In October 1988, Twinstar Professional Protective Services, Inc. (Twinstar) employed Jose as a security guard and deployed him at the Las Haciendas in Tarlac City.
In January 2011, Jose sought help from a program to complain about the underpayment of his salaries. On January 24, 2011, Twinstar directed Jose to report to its office in Quezon City. Jose stated that upon reporting to the office the next day, Twinstar informed him that he was being placed on floating status. Jose also stated that his floating status lasted for over six (6) months.
Twinstar failed to file a position paper.
The Office of the Labor Arbiter then ruled that Twinstar illegally dismissed Jose from employment, which prompted Twinstar to file an appeal.
The National Labor Relations Commission applied the rules liberally; allowed Twinstar to present evidence on appeal; granted the same; and reversed the decision of the Office of the Labor Arbiter.
The Commission found that Twinstar had just cause to dismiss Jose from employment because Jose went on unauthorized leave of absence and was unwilling to return to duty.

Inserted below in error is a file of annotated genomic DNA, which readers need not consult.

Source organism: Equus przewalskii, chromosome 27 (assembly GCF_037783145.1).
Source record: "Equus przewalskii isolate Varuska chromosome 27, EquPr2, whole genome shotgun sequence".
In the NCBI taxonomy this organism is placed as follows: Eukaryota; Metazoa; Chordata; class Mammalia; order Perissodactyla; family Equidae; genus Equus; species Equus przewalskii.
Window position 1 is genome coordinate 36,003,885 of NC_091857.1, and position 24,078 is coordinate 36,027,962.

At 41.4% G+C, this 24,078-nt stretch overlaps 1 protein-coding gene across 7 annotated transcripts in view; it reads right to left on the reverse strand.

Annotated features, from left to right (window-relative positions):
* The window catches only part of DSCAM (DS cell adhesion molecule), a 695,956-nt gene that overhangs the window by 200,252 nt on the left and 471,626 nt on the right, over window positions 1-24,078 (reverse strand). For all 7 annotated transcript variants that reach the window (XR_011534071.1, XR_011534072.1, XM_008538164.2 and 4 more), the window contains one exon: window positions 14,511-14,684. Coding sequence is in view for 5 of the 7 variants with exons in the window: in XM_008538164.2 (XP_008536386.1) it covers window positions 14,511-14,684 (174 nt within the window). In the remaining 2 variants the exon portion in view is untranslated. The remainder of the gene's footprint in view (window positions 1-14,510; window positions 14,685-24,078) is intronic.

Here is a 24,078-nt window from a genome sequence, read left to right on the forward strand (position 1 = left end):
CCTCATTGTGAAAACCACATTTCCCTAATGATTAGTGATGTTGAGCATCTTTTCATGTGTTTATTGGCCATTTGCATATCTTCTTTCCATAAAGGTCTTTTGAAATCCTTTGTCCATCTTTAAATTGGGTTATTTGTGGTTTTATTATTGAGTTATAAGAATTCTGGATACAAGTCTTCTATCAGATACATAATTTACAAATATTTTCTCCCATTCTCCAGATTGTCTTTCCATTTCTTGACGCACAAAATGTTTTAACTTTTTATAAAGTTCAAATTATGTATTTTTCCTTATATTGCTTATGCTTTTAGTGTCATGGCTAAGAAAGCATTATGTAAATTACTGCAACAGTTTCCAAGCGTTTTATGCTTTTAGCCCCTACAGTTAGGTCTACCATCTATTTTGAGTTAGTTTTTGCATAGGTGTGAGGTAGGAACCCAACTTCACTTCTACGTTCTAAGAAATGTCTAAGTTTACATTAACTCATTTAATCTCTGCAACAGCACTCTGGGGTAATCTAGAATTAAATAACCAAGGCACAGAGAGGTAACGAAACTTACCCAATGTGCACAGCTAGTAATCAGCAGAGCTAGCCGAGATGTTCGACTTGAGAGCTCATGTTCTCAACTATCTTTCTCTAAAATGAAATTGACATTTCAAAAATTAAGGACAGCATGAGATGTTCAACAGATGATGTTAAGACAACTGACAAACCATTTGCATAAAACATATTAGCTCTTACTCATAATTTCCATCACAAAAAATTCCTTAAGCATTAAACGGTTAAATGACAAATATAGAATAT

However, the Commission also found that Twinstar failed to observe the requirements of procedural due process in the termination of Jose’s employment. Despite such finding, the Commission did not direct Twinstar to pay nominal damages because of the effects of the quitclaim executed by Jose on March 3, 2012.
The Court of Appeals ruled that the Commission did not commit grave abuse of discretion amounting to lack or excess of jurisdiction in allowing Twinstar to present its evidence for the first time on appeal; in ruling that Jose was not illegally dismissed; and in considering his quitclaim as valid.
In upholding the validity of the quitclaim, the Court of Appeals ruled that the same erased the infirmities in the notice of termination, which consequently meant that it could not impute abuse of discretion upon the Commission in not awarding nominal damages.